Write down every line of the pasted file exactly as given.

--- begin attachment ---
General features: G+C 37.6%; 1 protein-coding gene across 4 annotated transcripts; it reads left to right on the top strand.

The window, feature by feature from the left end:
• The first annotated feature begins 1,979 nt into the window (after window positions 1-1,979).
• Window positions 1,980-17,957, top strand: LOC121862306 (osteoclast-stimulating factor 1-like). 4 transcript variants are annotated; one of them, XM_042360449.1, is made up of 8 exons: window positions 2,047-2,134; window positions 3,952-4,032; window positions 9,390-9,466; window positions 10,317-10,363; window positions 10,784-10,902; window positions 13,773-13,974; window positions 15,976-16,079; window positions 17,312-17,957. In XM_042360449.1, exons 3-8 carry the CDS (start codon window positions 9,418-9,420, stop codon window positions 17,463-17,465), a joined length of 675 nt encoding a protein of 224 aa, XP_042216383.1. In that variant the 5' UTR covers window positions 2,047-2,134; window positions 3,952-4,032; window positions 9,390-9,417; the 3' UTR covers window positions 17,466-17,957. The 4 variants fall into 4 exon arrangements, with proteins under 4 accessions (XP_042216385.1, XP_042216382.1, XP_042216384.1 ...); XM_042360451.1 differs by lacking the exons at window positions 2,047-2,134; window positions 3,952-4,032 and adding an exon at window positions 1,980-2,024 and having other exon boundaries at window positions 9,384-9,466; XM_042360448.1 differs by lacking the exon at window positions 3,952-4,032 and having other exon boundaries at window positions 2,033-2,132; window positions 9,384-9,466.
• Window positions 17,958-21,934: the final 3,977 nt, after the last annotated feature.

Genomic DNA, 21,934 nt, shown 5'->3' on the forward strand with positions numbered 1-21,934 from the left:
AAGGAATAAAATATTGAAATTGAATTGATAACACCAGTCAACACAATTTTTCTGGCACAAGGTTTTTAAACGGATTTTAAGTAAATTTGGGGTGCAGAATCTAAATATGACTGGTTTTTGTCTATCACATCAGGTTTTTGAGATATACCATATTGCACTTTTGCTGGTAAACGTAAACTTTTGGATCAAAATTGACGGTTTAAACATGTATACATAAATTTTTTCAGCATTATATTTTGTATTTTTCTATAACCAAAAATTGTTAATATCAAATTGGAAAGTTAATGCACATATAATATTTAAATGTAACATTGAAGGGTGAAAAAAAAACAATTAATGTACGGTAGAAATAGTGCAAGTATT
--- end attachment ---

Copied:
General features: G+C 37.6%; 1 protein-coding gene across 4 annotated transcripts; it reads left to right on the top strand.

The window, feature by feature from the left end:
• The first annotated feature begins 1,979 nt into the window (after window positions 1-1,979).
• Window positions 1,980-17,957, top strand: LOC121862306 (osteoclast-stimulating factor 1-like). 4 transcript variants are annotated; one of them, XM_042360449.1, is made up of 8 exons: window positions 2,047-2,134; window positions 3,952-4,032; window positions 9,390-9,466; window positions 10,317-10,363; window positions 10,784-10,902; window positions 13,773-13,974; window positions 15,976-16,079; window positions 17,312-17,957. In XM_042360449.1, exons 3-8 carry the CDS (start codon window positions 9,418-9,420, stop codon window positions 17,463-17,465), a joined length of 675 nt encoding a protein of 224 aa, XP_042216383.1. In that variant the 5' UTR covers window positions 2,047-2,134; window positions 3,952-4,032; window positions 9,390-9,417; the 3' UTR covers window positions 17,466-17,957. The 4 variants fall into 4 exon arrangements, with proteins under 4 accessions (XP_042216385.1, XP_042216382.1, XP_042216384.1 ...); XM_042360451.1 differs by lacking the exons at window positions 2,047-2,134; window positions 3,952-4,032 and adding an exon at window positions 1,980-2,024 and having other exon boundaries at window positions 9,384-9,466; XM_042360448.1 differs by lacking the exon at window positions 3,952-4,032 and having other exon boundaries at window positions 2,033-2,132; window positions 9,384-9,466.
• Window positions 17,958-21,934: the final 3,977 nt, after the last annotated feature.

Genomic DNA, 21,934 nt, shown 5'->3' on the forward strand with positions numbered 1-21,934 from the left:
AAGGAATAAAATATTGAAATTGAATTGATAACACCAGTCAACACAATTTTTCTGGCACAAGGTTTTTAAACGGATTTTAAGTAAATTTGGGGTGCAGAATCTAAATATGACTGGTTTTTGTCTATCACATCAGGTTTTTGAGATATACCATATTGCACTTTTGCTGGTAAACGTAAACTTTTGGATCAAAATTGACGGTTTAAACATGTATACATAAATTTTTTCAGCATTATATTTTGTATTTTTCTATAACCAAAAATTGTTAATATCAAATTGGAAAGTTAATGCACATATAATATTTAAATGTAACATTGAAGGGTGAAAAAAAAACAATTAATGTACGGTAGAAATAGTGCAAGTATT